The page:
A LONGSTANDING city coach hire business says it will continue to trade – despite plans to turn its base into new houses and a care home.

An application has been made by land owners to turn the site of Astons Coaches in Bath Road, Broomhall, near Worcester into 66 homes and a 32 bed care home.

But Richard Conway, managing director of Astons, says the company, based at the site for around 20 years, will continue to operate – either at that site or an alternative location in the area, depending on whether the application is granted.

He says that business for the firm is booming and that services for customers will not be affected, no matter the outcome of the planning application.

Astons, which provides day trips, short breaks and other services, runs 54 vehicles and employs about 80 people.

Mr Conway says he is in amicable discussions with the owner of the site, his former business partner, over what will happen next.

He said: "We're continuing to trade here and if it gets planning permission we will look at an alternative location.

"We have had one of our best years in terms of trading and all the services to our customers won't be affected in any way.

"It's not an issue for us to move. It's early days yet."

The outline planning application to Malvern Hills District Council by Clerkenleap Developments is for a range of one and two-bedroom apartments and two, three and four-bed family homes. It includes provision for 40 per cent affordable housing.

The plan, if agreed, would involve existing buildings on the site being demolished.

The site itself is made up of a collection of workshop, office and welfare buildings surrounded by a large circulation yard and coach park with an enclosed agricultural paddock to the west.

It was formerly part of the land held by Clerkenleap Farm.

The grade II farmhouse and a 19th century barn to the east of the site are both now used as offices.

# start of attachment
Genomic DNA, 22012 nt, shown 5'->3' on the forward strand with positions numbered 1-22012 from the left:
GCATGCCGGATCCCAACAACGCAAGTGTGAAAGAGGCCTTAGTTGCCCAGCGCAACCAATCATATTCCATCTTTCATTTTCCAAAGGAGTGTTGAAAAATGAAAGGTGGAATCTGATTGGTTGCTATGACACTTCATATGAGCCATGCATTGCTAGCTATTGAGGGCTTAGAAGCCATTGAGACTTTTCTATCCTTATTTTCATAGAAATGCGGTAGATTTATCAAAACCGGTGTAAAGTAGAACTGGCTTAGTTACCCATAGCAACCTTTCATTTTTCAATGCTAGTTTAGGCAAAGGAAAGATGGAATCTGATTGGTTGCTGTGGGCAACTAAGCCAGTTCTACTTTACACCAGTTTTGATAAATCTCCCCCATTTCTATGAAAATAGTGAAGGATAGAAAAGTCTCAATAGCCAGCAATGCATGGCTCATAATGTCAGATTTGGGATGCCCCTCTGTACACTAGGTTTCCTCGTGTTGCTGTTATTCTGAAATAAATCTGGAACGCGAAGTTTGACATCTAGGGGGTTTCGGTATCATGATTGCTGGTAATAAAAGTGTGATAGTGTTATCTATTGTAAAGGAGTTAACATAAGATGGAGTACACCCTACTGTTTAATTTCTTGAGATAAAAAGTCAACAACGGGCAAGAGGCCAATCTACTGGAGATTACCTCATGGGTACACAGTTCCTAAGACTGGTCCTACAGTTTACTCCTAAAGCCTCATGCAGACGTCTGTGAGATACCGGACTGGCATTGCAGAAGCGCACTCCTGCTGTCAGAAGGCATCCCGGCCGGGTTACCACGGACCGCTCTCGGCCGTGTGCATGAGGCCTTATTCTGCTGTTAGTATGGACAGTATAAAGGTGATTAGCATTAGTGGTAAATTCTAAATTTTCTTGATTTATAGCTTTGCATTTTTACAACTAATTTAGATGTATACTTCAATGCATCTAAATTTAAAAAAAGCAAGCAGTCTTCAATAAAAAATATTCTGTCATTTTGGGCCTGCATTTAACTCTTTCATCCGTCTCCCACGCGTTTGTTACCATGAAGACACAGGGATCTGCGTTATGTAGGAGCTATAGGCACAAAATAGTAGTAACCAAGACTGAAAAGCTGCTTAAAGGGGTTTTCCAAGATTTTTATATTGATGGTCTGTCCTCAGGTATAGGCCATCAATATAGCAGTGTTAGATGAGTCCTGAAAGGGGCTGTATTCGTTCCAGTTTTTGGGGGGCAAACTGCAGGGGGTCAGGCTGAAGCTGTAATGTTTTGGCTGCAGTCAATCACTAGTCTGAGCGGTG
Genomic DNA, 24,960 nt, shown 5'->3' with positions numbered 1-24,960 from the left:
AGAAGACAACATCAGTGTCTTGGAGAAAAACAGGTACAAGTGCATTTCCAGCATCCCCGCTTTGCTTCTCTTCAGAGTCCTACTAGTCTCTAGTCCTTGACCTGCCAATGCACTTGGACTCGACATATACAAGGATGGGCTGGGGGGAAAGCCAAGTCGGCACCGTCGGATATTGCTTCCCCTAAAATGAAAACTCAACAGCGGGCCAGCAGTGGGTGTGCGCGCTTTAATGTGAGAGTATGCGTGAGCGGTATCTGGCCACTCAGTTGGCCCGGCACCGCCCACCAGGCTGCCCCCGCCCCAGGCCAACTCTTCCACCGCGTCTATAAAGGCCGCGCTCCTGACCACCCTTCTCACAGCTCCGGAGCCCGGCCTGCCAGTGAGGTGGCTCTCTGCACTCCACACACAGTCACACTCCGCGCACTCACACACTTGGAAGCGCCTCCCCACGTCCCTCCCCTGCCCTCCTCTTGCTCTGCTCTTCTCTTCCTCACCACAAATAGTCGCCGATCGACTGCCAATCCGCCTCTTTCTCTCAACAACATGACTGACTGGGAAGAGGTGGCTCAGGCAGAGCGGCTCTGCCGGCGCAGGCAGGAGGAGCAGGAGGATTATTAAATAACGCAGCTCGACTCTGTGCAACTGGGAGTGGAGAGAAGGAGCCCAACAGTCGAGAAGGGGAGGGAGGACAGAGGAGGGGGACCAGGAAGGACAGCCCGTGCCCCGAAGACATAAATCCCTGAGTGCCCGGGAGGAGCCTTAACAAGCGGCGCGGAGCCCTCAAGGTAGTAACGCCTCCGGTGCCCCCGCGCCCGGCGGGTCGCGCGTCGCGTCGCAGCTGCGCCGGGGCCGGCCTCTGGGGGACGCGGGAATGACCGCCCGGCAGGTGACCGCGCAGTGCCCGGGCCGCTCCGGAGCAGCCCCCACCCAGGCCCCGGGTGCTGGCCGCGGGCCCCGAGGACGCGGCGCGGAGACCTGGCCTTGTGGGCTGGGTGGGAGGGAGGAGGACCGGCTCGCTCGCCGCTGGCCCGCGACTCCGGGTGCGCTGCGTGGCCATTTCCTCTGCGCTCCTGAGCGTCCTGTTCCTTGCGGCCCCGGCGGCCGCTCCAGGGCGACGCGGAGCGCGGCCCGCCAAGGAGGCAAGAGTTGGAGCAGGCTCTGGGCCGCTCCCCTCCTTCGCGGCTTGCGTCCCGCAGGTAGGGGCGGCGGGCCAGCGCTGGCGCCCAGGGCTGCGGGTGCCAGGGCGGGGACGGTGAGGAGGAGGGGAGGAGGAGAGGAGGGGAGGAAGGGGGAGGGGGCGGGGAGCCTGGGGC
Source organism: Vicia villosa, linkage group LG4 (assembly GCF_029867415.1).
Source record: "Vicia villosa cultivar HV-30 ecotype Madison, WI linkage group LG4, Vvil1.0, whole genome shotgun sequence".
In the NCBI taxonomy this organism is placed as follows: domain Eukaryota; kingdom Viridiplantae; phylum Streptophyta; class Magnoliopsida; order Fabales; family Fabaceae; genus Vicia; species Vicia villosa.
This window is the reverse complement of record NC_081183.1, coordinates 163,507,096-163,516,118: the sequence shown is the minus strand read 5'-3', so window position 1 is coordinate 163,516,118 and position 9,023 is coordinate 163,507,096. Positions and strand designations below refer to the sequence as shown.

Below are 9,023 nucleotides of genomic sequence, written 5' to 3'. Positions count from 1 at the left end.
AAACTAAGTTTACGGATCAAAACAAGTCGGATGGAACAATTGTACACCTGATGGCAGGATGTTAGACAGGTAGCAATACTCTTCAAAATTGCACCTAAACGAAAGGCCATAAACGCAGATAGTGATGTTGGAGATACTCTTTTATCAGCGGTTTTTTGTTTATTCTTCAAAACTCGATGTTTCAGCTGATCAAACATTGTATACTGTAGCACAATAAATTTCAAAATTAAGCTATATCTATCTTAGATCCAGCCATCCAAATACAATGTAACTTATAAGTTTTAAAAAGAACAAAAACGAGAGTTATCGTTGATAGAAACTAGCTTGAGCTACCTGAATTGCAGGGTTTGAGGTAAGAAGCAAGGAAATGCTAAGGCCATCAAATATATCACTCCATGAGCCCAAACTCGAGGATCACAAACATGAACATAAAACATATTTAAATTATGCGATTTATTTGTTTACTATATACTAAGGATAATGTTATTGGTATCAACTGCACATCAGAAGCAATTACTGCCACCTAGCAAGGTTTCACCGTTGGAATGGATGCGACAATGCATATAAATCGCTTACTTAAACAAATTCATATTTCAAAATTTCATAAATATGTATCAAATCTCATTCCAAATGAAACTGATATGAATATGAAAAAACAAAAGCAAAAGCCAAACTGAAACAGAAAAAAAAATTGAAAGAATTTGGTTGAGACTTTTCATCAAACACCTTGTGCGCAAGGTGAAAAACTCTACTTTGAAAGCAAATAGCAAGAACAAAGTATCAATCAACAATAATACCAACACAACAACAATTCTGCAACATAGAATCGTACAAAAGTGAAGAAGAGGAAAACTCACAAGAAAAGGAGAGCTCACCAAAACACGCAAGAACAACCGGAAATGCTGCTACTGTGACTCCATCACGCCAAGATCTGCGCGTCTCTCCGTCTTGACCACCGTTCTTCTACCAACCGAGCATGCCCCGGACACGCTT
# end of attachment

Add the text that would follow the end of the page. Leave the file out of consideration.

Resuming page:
The list description for the farmhouse draws attention to an association with Edward Winslow (Jnr) who sailed in the Mayflower in 1620 and became Governor of Plymouth Colony New England.

The origins of this connection appear to be Edward’s great grandfather Kenlem who was born in Droitwich in 1534 but married in Kempsey in 1559 and was buried in Kempsey in 1607 having title to two estates, Clerkeleap and Newport Place.

Despite owning the title to Clerkenleap, it is not clear whether Kenlem ever lived there.

The site falls outside the battlefield site of the Battle of Worcester, which took place on September 3, 1651.

The development will include 'a large area of communal green open space' and existing access to the coach park and an existing footpath would both be used.

The proposed development will 'prioritise pedestrian and cycle routes' according to the application documents, with plans involving linking both footpath/cycle routes and other alternative modes of transport, including the Severn Way.

Solar power may be used to create a 10 per cent reduction in energy use. at the site.

A consultation on the plans (planning reference 17/00119) closes on March 17.

No date has yet been set for the plans to be discussed at the planning meeting.